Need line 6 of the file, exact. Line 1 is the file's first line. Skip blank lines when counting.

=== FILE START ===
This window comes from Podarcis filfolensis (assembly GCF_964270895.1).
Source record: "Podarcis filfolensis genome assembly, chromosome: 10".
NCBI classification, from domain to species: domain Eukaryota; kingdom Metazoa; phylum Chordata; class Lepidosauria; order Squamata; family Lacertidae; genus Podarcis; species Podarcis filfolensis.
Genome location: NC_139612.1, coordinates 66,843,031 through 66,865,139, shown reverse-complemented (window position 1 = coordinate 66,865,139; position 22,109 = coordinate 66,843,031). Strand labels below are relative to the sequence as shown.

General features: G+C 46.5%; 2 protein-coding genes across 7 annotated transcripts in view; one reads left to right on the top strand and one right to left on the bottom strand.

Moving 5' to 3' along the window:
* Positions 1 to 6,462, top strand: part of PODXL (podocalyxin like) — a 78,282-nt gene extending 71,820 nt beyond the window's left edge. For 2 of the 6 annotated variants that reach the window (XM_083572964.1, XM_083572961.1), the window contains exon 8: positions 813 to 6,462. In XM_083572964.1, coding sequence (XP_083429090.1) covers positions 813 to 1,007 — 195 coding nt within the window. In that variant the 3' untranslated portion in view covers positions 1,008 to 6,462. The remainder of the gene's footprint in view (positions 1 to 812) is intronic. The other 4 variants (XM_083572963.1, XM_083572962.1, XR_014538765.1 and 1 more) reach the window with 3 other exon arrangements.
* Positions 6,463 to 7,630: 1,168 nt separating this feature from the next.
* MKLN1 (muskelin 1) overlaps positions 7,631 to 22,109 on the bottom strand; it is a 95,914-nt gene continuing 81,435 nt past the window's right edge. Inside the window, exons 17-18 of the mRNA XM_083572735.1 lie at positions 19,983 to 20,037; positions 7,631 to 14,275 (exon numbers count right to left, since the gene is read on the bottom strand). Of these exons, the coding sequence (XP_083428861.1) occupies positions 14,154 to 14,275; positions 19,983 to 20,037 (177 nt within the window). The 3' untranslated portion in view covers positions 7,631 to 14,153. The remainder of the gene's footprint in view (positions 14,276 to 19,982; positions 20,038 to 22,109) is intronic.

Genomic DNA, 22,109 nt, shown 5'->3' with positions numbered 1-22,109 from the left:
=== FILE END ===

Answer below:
Moving 5' to 3' along the window: